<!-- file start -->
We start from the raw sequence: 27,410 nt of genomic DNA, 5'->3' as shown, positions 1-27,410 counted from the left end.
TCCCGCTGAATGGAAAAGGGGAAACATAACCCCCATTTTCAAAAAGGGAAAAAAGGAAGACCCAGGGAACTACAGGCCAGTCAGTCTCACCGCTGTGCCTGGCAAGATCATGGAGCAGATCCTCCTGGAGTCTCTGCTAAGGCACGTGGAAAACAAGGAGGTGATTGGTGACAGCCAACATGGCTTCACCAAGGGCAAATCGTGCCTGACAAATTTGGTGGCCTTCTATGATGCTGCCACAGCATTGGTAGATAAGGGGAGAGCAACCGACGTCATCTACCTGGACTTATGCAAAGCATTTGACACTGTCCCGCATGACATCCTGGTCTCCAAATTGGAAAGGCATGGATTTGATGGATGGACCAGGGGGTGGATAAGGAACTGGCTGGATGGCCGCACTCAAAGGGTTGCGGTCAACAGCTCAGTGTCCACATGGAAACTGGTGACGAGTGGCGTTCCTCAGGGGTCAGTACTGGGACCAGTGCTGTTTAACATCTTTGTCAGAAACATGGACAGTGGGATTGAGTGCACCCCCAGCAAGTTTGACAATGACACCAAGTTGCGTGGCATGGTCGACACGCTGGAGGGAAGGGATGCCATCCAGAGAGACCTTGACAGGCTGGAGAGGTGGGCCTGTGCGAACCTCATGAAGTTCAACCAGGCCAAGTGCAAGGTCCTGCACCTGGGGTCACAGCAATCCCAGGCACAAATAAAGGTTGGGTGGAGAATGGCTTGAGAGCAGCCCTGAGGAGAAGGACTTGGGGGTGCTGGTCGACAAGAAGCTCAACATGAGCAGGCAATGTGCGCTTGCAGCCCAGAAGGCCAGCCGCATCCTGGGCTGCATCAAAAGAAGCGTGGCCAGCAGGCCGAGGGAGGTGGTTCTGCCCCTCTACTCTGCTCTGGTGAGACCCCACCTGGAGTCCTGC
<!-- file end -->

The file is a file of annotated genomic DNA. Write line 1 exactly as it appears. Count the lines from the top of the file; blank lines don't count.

We start from the raw sequence: 27,410 nt of genomic DNA, 5'->3' as shown, positions 1-27,410 counted from the left end.